Knitters have a door, but no apprentices

Passing by the doors for quilt, carpet and yarn sellers, we finally arrive at the door of knitters. “There must be a hell of a lot of master knitters in this street,” we assume. Soon we realize that we’re wrong. All around are souvenir shops. “The knitters have a door, but that street has only one master,” shop-owners note before pointing at the stone-covered courtyard. Without disturbing those who are taking ablution at the fountain and those queuing for the WC, we enter a small store. What we find in that store is quite different from what we expect to find. Smiling, knitting master Metin Cubukcu shows us chairs on which he invited us to sit. He has so much to tell. We glance at the bags, clogs, fezes, packed like sardines, in the room. Aware of our curiosity, he starts to tell his story.

Cubukcu says he learned the art in the years when masters were very strict about their profession. We are convinced when he says there were dozens of knitters inside the walls. The chief master of the art was Sukru Bey in the early or mid-1960s. Cubukcu married the chief master’s only daughter. This marriage introduced him to the world of needles and magnifying glasses. Seeing his skills in the art and patience, the chief master taught him the art of knitting.

Polyester is killing the art

Cubukcu has had many experiences during the 40 years he has been in the business. The number of people who look for him, like we had, has diminished over time. He explains why: “Everything changed with the invention of polyester. In the past, people would buy sweaters made of pure wool. They couldn’t throw them away seeing that they got better and better through use. Naturally, they would get them repaired. But now, polyester and other synthetic products dominate the sector. No one cares to spend money on something they will eventually throw away.” Although he learned the art as an apprentice to his father-in-law, he currently has no apprentice to whom to teach the art. In an embarrassed manner, he discloses that he cannot earn sufficient amounts of money. “Several years ago, I had a store located in a good spot in the bazaar. Six months of work would pile up. Unable to keep up with the pace, I gave up the store. A friend of mine allowed me to work in this store for my subsistence,” he says. On some days, no one places an order. Asked how he makes a living, he says he can rely on his pension. He delves into memories in a somewhat reproachful or mischievous manner. “Once, a knitter in Nisantası would bring the coats of celebrities to me for repair. But he would boast, saying it was him who repaired them. For so long, he brought me those coats and earned a commission. This I learned later. He made a fortune with high commissions,” he says.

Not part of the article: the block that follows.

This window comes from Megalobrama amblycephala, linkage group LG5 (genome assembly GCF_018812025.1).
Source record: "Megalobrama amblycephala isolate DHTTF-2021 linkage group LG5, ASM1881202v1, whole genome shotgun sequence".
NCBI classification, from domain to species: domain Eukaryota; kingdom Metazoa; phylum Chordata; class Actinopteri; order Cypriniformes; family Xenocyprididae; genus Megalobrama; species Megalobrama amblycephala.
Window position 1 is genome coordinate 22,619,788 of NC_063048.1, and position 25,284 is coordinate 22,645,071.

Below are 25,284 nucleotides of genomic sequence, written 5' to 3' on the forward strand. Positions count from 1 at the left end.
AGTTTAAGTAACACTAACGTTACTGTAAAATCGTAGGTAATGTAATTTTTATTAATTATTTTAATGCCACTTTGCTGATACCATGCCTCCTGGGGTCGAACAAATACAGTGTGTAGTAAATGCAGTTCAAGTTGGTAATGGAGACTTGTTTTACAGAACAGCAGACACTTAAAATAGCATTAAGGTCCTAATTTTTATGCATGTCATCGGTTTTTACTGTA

Seeing him working with needles and yarn, you might think he is working at a laboratory. He carefully examines the rips or tears. He has to spend long hours in the small store. He says that the most time he has had to work under a tiny source of light amounted to around 24 hours as was the case with his largest order. Of course, he completed the job by doing it piecemeal, occasionally getting away from it by taking small breaks. Looking at tiny knots for hours, one has to take such breaks. “Otherwise, you get blackouts. Your head starts to spin. But I can’t get any sleep without repairing that rip,” he says, brimming with pride. We ask how the last masters of the art are doing. “I think there are currently five masters at most in Turkey,” he says. While one does not need much capital to start this business, young people shy away from it. The reason is that they have no notion of repair, which was [still] very popular about 15 years ago. Moreover, wool, cashmere and fleece are expensive. Knitters tend to repair quality fabrics made of them. When Cubukcu and his like quits, we will have to throw away our old coats.